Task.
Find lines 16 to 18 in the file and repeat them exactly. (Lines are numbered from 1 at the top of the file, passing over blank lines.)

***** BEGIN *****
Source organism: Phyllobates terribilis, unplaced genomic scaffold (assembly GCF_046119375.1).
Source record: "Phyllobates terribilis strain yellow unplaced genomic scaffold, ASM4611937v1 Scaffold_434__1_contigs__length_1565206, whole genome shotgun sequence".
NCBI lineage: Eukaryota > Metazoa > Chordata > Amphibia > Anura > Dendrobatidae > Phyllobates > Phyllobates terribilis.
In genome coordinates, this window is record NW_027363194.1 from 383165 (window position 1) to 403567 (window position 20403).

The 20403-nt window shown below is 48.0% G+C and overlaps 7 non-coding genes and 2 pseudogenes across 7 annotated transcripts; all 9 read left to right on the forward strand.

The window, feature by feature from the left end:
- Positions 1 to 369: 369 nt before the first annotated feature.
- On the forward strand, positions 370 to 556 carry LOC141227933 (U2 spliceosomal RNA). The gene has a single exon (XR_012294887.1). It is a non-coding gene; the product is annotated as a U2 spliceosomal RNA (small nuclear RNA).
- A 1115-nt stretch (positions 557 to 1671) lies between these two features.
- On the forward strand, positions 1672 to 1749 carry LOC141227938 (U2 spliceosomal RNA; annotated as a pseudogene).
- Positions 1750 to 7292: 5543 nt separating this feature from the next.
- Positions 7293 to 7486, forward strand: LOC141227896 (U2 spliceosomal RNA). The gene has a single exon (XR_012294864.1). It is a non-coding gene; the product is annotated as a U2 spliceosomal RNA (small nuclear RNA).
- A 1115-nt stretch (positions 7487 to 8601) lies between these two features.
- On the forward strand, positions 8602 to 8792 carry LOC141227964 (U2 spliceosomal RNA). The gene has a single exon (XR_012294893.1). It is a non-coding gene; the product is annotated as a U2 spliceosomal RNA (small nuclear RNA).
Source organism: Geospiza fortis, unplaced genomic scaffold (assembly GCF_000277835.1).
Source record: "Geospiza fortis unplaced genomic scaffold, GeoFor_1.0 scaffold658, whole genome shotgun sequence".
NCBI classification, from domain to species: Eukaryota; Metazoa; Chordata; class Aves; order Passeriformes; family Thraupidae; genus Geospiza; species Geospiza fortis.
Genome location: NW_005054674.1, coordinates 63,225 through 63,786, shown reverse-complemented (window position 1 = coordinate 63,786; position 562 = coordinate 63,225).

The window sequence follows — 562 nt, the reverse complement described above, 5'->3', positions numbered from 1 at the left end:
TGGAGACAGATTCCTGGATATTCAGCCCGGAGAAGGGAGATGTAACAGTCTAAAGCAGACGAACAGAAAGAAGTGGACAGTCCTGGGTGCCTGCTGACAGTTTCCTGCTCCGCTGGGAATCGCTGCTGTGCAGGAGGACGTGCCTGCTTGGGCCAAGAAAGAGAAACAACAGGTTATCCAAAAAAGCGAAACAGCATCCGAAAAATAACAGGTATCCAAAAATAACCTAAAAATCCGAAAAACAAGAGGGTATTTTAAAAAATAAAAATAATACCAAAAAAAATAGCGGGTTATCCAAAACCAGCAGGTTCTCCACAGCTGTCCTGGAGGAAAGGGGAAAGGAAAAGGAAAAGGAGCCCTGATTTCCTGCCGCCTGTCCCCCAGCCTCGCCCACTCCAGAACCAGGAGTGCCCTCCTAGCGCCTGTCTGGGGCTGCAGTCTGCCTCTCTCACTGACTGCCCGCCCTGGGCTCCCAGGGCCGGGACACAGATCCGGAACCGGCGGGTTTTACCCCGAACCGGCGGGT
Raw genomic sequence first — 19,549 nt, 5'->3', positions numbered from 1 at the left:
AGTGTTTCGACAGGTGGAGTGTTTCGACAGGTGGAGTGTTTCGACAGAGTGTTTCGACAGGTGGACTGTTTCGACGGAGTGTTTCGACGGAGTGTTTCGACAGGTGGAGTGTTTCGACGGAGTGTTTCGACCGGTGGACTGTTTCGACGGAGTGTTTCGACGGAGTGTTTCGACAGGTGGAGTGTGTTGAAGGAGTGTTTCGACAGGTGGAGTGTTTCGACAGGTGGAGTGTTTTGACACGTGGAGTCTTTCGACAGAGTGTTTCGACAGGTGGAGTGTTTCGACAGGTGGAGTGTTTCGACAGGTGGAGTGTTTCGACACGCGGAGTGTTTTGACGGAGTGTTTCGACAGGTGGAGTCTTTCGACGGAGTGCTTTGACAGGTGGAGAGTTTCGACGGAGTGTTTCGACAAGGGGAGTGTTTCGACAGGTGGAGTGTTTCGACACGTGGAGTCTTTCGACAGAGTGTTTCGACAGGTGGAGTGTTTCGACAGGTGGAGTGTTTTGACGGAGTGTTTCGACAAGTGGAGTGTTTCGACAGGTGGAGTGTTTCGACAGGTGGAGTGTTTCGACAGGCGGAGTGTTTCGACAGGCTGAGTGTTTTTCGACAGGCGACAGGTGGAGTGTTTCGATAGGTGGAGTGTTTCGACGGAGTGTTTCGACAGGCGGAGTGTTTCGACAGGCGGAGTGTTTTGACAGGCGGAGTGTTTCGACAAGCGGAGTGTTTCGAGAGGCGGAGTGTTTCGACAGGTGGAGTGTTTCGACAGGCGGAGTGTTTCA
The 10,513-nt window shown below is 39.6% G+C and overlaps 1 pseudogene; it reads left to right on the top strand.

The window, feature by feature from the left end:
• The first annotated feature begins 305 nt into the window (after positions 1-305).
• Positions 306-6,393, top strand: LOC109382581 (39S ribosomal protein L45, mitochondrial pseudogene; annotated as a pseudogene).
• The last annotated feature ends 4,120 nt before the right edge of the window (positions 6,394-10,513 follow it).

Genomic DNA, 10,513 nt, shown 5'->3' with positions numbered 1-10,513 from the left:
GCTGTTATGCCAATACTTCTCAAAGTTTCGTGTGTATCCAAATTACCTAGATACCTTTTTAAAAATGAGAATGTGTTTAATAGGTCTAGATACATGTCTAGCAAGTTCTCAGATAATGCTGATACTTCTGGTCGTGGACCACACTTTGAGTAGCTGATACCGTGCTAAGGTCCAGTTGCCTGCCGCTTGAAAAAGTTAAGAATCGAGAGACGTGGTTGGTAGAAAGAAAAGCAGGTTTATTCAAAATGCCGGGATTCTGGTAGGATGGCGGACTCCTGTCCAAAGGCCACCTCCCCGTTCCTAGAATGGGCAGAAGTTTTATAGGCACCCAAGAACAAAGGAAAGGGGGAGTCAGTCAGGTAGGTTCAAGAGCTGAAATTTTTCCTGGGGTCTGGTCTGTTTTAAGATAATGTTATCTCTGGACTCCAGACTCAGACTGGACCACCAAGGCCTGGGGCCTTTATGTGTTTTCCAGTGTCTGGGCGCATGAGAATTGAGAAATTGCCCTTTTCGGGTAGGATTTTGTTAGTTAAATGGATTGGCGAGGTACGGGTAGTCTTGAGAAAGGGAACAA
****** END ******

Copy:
Source record: "Geospiza fortis unplaced genomic scaffold, GeoFor_1.0 scaffold658, whole genome shotgun sequence".
NCBI classification, from domain to species: Eukaryota; Metazoa; Chordata; class Aves; order Passeriformes; family Thraupidae; genus Geospiza; species Geospiza fortis.
Genome location: NW_005054674.1, coordinates 63,225 through 63,786, shown reverse-complemented (window position 1 = coordinate 63,786; position 562 = coordinate 63,225).